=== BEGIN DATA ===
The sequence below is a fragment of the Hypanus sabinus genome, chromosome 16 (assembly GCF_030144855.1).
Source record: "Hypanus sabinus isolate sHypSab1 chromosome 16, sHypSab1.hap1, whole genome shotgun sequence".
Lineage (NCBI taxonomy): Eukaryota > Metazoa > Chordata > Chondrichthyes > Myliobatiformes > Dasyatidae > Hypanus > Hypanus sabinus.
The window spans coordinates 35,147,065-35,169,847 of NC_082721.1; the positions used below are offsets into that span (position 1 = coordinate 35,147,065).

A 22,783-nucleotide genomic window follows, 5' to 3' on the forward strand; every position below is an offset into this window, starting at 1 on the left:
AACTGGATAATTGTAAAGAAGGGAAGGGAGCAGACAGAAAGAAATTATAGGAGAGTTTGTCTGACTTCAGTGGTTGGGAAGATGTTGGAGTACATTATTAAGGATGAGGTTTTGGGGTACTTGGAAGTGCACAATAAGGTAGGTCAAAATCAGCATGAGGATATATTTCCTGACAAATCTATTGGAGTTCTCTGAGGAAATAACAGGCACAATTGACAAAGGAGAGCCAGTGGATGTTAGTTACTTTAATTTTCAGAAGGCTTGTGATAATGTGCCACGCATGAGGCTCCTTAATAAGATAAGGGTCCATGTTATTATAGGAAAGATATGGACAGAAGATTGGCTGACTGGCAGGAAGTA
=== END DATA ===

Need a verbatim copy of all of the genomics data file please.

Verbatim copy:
The sequence below is a fragment of the Hypanus sabinus genome, chromosome 16 (assembly GCF_030144855.1).
Source record: "Hypanus sabinus isolate sHypSab1 chromosome 16, sHypSab1.hap1, whole genome shotgun sequence".
Lineage (NCBI taxonomy): Eukaryota > Metazoa > Chordata > Chondrichthyes > Myliobatiformes > Dasyatidae > Hypanus > Hypanus sabinus.
The window spans coordinates 35,147,065-35,169,847 of NC_082721.1; the positions used below are offsets into that span (position 1 = coordinate 35,147,065).

A 22,783-nucleotide genomic window follows, 5' to 3' on the forward strand; every position below is an offset into this window, starting at 1 on the left:
AACTGGATAATTGTAAAGAAGGGAAGGGAGCAGACAGAAAGAAATTATAGGAGAGTTTGTCTGACTTCAGTGGTTGGGAAGATGTTGGAGTACATTATTAAGGATGAGGTTTTGGGGTACTTGGAAGTGCACAATAAGGTAGGTCAAAATCAGCATGAGGATATATTTCCTGACAAATCTATTGGAGTTCTCTGAGGAAATAACAGGCACAATTGACAAAGGAGAGCCAGTGGATGTTAGTTACTTTAATTTTCAGAAGGCTTGTGATAATGTGCCACGCATGAGGCTCCTTAATAAGATAAGGGTCCATGTTATTATAGGAAAGATATGGACAGAAGATTGGCTGACTGGCAGGAAGTA